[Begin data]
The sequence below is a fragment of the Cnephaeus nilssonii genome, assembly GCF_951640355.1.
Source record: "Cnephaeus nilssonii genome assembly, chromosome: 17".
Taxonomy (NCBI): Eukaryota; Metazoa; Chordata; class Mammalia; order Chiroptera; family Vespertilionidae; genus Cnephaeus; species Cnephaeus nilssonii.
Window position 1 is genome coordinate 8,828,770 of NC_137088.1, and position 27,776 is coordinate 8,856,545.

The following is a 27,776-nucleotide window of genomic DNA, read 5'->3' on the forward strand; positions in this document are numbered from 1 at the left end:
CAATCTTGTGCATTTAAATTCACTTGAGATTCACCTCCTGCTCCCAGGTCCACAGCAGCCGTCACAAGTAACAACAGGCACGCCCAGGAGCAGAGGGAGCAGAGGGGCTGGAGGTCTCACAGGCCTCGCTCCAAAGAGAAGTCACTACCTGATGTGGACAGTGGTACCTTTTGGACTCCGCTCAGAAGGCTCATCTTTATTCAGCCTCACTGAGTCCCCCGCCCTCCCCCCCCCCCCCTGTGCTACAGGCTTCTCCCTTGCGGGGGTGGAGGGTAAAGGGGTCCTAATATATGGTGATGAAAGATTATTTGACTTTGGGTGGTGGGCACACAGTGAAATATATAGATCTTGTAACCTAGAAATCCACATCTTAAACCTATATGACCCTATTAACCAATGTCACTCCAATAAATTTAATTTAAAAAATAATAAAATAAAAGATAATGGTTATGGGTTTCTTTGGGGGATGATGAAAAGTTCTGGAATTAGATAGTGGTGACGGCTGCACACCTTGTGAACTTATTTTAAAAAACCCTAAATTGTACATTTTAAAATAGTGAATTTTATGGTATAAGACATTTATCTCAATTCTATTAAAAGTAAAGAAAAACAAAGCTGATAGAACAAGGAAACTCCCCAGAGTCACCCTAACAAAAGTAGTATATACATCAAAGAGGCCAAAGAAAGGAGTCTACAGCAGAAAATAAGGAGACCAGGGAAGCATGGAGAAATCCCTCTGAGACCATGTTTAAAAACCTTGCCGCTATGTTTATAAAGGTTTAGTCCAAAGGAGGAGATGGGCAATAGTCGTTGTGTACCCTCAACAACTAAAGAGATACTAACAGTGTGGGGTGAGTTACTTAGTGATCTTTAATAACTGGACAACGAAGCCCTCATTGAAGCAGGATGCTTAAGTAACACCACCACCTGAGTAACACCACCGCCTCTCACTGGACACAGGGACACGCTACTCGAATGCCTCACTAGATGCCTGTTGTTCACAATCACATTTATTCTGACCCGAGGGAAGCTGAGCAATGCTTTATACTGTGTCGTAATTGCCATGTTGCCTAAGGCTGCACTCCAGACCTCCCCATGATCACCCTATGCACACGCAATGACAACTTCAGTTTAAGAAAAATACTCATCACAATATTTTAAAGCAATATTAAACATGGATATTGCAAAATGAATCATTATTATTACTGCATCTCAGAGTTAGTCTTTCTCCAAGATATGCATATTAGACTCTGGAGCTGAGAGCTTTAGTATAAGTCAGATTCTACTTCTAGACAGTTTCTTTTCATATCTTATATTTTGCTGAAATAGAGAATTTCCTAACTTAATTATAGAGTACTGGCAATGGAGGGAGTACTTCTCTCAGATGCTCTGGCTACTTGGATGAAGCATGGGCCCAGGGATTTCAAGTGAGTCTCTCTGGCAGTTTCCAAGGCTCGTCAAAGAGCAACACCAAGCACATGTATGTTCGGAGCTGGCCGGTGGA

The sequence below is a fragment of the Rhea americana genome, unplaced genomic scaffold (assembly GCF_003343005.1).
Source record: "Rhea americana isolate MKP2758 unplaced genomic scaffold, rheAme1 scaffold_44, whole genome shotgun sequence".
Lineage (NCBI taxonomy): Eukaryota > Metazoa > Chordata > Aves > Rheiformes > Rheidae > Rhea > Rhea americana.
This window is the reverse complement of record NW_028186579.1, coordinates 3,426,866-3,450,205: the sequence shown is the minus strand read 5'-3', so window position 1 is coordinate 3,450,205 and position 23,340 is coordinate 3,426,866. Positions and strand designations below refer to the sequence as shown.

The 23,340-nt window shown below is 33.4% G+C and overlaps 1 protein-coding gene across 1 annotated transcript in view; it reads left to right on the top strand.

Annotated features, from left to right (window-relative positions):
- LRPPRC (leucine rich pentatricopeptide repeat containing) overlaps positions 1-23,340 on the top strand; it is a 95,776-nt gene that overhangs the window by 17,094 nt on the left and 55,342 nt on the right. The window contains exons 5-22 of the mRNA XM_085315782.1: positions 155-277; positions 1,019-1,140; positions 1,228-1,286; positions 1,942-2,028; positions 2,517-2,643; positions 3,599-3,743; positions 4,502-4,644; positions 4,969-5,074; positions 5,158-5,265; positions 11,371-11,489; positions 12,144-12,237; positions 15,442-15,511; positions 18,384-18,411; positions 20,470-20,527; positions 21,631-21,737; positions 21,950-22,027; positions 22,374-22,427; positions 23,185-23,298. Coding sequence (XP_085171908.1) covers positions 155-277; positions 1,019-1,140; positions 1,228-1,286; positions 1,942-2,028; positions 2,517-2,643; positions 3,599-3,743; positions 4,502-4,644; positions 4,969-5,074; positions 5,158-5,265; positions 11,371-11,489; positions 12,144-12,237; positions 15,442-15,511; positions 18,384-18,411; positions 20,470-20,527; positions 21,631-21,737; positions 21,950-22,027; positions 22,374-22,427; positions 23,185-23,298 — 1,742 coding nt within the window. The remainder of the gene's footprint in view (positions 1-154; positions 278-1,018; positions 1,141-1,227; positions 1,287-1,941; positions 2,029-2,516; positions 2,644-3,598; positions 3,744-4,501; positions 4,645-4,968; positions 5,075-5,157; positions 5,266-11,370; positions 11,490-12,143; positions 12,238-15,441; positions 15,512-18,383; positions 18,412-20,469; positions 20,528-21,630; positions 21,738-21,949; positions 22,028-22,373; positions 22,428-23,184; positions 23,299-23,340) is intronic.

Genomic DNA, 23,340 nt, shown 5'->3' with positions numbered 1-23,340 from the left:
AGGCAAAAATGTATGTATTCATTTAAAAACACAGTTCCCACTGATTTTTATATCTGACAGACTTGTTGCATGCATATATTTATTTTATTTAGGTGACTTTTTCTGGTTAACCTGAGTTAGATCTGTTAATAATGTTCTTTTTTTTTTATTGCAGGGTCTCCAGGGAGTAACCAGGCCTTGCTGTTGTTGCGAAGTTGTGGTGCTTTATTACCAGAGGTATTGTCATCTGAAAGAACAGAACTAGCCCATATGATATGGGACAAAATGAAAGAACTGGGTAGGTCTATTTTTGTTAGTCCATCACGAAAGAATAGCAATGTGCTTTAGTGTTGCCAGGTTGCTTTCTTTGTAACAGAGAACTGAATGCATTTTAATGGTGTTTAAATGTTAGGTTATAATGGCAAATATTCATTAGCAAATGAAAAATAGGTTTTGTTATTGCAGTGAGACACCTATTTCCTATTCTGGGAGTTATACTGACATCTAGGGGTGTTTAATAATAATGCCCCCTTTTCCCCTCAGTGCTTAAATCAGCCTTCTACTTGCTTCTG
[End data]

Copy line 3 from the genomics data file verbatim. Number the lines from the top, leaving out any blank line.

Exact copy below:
Taxonomy (NCBI): Eukaryota; Metazoa; Chordata; class Mammalia; order Chiroptera; family Vespertilionidae; genus Cnephaeus; species Cnephaeus nilssonii.